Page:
Wednesday, October 01, 2008

Ron Suskind: How Politics Trumped Governance

Ron Suskind in the Huffington Post:

How Politics Trumped Governance
Posted September 29, 2008 | 05:45 PM (EST)

So, how did we get a war inside the Republican party that may leave the economy in shambles? Look to the end of last week, when McCain made his odd Washington cameo.

First, a bit of subtext: the legacy of the Bush years is how politics trumped governance. McCain, egging on these Republican anti-Bush/Paulson insurgents during his brief return, was doing the politics-first, win-at-all-cost, dance. He was, in essence, telling Bush it was payback time (after all McCain had done, holding his nose, in a support role for W since 2004). Specific, unspoken instructions to Bush in that big White House blow up: give way (and lose face) as the new Republican party -- which McCain now claims to lead -- alters his Treasury Secretary's $700 billion bailout. This will make McCain seem like the de facto president, filling a vaccum, giving him a huge election time boost -- maybe enough of a boost to win. Bush's response, screw you; I'm still in charge and, incidentally, I don't believe in reciprocity. Bush's position: Loyalty goes one way with me, it flows upward, and I'm still the President. I thought you got that, John.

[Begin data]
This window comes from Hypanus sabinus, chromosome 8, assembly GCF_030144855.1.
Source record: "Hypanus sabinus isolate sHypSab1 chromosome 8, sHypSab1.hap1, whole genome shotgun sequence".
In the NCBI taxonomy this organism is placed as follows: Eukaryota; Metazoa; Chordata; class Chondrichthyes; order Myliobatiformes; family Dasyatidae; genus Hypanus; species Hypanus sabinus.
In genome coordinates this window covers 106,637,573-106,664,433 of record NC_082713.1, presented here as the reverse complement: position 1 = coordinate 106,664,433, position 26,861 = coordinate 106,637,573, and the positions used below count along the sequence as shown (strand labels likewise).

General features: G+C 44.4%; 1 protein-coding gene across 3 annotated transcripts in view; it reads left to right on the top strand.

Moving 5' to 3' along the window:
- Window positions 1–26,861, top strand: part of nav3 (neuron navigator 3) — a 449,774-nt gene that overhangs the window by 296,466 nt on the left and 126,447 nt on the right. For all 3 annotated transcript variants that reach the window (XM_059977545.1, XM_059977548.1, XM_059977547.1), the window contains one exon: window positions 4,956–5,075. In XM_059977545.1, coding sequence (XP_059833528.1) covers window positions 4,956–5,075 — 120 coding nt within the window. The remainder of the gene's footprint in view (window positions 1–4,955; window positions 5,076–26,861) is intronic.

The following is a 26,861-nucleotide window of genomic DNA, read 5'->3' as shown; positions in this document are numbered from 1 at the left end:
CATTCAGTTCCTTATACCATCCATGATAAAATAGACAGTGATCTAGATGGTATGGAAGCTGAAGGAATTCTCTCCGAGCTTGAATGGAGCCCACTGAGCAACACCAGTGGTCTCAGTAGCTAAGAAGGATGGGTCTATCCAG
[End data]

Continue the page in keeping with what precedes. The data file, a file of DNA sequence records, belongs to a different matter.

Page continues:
This behind the scenes power putcsh is why most of the House Republicans are now opposing Bush. They're done with him, that's clear, and running from him like the Republicans did in Nixon's final days. For his part, Bush is trying to make sure no one else (and especially McCain) has a chance to step up into the void. With Bush, everything is personal -- it's how he makes sense of a complex world and tries to bend it to his will.

Historically speaking, the Bush/Cheney/Rove innovation of this period has been the view that politics and governance are not incompatible. In fact, their view is that politics fiercely played -- triumphing in daily news cycles and winning as a first principle -- is the guiding strategy of governance.

Now, McCain, waiting to claim victory of any brokered deal inside the Republican camp, is saying that the tide is with me. If I keep my cooI, I might ride it right to the White House. He's taking a leaf from a well-worn playbook that history may show as the cause of so much that has gone wrong. It may now spell political gridlock, incoherent policy, and disaster for the U.S. economy.

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